With all the talk floating around regarding our 'failing' schools, the power is there for each and every parent to ensure their child is getting the best possible education.
My first teaching job was at COPE South, in 2007. Most people outside the Miami school district will have no idea what that is, so I’ll tell you. It’s a school for pregnant girls. Part of the public school system, COPE provided opportunities for pregnant teens and teen parents to finish their high school diploma, while making special accommodation for their unique situation. Put simply, we didn’t punish the girls academically if they had to be out for a month, or miss a day or two for a doctor’s appointment; there was also a nursery on-site and a daycare/preschool. It was a massive learning experience for me, in terms of not judging people. Before I’d started there I, like many, used to have a latent disdain for teenage girls who “spread their legs” and “get themselves knocked up” so young.
But you have to know: it’s not always consensual. If I were to guess, I’d say about half the girls there didn’t consent to anything. And of those who ‘did,’ there is always more to the story. I remember one girl in the sixth grade. Twelve years old, and the father of her baby was a homeless convict her mother had let crash on the couch. There was another girl who, at fourteen, came home pregnant after having gone to a drinking party.
And then, we had “meet the parent” day. This was that day in the school year when the parents of the students came to the school to find out more about the teachers, and what was being covered in class. And this was what struck me the most that year: of all my students in all my classes, I met exactly one parent that day.
And wouldn’t you know, her daughter was my best student? I taught Intensive Math; that’s the class you take when you’re in the tenth grade and your math scores are on the third grade level, and she was always on point. She’d applied for a nursing program at MDC, and just a weeks later, she tested out of my class and started taking more advanced stuff. She eventually got accepted into the program, and moved on with her life.
And her mother was the only one, of all my students, who showed up that day.
With all the talk of Betsy DeVos in the news and the state of our schools, the Department of Education, charters and accountability, vouchers, common core, home-schooling, and so on, and so on, and so on, it never ceases to amaze me that the single, most consistent factor I’ve seen in my ten years as a teacher that’s had the most profound and immense impact on a student’s success, is the one thing no one wants to talk about.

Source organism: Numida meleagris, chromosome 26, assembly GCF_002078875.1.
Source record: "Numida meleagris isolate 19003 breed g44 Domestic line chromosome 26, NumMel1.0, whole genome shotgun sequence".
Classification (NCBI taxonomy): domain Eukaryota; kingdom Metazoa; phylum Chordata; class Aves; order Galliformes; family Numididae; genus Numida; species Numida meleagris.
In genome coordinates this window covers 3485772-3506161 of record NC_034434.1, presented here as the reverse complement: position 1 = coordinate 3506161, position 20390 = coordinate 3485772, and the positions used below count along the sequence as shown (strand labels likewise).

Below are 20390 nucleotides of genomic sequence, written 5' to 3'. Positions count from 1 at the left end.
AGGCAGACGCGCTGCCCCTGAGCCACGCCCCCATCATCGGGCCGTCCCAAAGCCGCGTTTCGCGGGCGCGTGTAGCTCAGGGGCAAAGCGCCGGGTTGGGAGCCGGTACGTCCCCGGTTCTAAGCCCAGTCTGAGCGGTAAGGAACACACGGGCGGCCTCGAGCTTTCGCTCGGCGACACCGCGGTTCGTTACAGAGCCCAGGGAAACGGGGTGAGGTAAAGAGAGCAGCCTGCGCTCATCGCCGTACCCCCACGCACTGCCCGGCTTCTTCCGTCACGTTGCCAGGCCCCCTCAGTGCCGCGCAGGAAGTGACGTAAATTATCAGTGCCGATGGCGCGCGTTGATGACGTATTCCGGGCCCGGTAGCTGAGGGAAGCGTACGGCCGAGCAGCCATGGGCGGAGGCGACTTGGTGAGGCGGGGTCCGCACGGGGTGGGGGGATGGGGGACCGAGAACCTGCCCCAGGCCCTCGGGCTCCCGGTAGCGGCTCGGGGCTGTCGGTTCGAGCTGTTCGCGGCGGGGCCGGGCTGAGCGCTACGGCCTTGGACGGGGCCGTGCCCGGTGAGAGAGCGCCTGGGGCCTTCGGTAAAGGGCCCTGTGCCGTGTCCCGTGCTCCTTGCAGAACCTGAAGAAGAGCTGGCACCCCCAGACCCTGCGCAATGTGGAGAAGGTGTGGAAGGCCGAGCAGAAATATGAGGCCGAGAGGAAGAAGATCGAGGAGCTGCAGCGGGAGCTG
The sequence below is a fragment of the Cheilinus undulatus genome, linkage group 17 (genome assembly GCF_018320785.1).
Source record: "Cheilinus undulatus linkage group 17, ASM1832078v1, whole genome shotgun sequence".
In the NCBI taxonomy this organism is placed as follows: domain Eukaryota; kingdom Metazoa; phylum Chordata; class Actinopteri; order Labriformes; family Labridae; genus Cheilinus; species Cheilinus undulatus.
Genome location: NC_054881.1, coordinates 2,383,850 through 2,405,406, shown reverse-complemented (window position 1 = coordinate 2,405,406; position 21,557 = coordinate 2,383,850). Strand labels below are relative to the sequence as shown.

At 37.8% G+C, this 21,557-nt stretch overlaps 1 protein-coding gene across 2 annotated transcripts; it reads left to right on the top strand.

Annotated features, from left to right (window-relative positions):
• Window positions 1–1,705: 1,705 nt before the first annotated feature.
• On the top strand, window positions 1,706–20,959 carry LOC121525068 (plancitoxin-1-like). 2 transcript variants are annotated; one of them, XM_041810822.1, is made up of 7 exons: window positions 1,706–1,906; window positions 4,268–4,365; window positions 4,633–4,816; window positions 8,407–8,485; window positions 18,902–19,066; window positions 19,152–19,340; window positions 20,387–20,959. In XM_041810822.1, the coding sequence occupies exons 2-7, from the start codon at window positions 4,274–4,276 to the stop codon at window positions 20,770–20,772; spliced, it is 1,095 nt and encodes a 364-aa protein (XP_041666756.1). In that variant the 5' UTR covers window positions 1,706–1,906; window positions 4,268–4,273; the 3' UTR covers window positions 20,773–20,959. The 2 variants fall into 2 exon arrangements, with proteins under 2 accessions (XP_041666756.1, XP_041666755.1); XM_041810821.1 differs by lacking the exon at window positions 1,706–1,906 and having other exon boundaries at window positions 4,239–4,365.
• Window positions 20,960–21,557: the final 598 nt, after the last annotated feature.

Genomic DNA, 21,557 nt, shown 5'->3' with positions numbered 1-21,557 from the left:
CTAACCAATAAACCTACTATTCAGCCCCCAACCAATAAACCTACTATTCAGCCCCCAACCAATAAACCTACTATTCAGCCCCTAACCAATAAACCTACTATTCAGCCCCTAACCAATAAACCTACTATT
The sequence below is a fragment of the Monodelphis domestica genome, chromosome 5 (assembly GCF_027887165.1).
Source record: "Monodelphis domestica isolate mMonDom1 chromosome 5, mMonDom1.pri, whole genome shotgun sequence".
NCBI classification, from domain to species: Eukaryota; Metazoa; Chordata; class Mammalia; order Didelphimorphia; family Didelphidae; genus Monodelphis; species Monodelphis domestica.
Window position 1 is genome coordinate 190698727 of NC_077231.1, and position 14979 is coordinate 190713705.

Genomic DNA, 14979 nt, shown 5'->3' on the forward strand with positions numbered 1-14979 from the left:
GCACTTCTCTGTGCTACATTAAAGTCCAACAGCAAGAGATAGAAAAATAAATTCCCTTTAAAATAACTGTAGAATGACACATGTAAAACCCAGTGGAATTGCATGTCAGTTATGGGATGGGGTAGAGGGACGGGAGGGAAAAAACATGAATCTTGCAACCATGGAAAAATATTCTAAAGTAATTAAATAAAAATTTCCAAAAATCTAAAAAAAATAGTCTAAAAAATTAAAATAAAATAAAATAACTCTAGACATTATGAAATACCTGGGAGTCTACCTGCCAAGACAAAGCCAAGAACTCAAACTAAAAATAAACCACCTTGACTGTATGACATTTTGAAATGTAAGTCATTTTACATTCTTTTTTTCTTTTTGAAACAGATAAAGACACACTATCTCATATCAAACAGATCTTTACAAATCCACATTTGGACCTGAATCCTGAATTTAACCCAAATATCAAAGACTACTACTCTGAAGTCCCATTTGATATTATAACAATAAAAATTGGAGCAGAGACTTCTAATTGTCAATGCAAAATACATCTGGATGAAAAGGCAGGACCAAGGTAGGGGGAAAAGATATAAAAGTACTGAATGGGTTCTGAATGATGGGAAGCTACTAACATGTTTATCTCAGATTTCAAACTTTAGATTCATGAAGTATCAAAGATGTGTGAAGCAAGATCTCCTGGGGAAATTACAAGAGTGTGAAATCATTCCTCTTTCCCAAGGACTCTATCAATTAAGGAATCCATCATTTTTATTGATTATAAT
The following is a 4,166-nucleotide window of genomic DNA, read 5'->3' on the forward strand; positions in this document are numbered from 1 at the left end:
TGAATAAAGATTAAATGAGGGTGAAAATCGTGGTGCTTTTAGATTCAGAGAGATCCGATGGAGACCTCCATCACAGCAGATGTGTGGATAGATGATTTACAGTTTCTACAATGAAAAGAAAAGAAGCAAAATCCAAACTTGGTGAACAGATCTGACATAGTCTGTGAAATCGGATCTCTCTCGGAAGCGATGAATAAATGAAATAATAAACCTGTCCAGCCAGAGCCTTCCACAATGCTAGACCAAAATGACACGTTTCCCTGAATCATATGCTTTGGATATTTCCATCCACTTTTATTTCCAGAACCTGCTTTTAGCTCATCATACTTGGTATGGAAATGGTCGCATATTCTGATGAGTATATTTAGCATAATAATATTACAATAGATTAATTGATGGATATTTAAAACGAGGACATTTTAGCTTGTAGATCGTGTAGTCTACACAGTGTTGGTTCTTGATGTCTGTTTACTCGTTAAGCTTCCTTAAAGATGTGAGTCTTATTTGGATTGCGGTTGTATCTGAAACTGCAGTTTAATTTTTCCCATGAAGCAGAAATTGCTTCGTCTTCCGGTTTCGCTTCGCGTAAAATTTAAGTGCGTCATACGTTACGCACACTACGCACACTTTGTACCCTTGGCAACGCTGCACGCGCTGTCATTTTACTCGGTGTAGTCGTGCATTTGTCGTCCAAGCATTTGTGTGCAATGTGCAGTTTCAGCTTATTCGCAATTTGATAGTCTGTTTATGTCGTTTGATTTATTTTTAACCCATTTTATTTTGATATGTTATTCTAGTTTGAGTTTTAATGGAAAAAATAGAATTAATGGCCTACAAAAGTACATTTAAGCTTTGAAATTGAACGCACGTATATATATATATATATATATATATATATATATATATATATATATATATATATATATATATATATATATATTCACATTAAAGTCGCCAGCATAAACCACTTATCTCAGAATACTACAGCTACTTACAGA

I taught for two years at Blanche Ely High School in Pompano Beach. I want to add, that Blanche Ely was a civil rights leader who’d fought hard to keep the schools in her community open in an era of white-supremacist leadership in Washington who sought to de-fund predominantly black schools, ostensibly to keep minorities uneducated. She’d fought before the Supreme Court, I was told, and won. Remember her; she deserves respect. During my second year, I had both an Honors Algebra 2, and a regular Algebra 2. One night, we had an open house. And do you know, that when the bell rotated in all the parents of the honors students, my classroom was filled? Not only that, but they came equipped – with all manner of questions. In my regular Algebra 2 class, I think I met about two or three.
Another school, another classroom. I’d gotten into a habit of calling parents early to address any concerns, since I’d come into the situation so late in the school year. Then I got a call from a parent. Out of the blue. It was a student’s father; he’d called to check up on how his son was doing, and whether he was behaving himself and turning in his work. I told him the truth: that his son was an A student who gave me no problems and reliably performed above his peers.
And people talk about teacher accountability. To be blunt, I have no problems being held accountable; I do my job. I do my job to the best of my ability, every single day, despite knowing I have to come home to another job to make ends meet. I also understand that my job is to make up for what’s lacking in the home as best I can, to give each and every student as equal a chance to succeed as possible.
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But every time a politician in Tallahassee or Washington vomits out some brainless crap about vouchers, or charters, or common core, or any of that other nonsense, I, along with every other teacher I know, just laugh, SMH.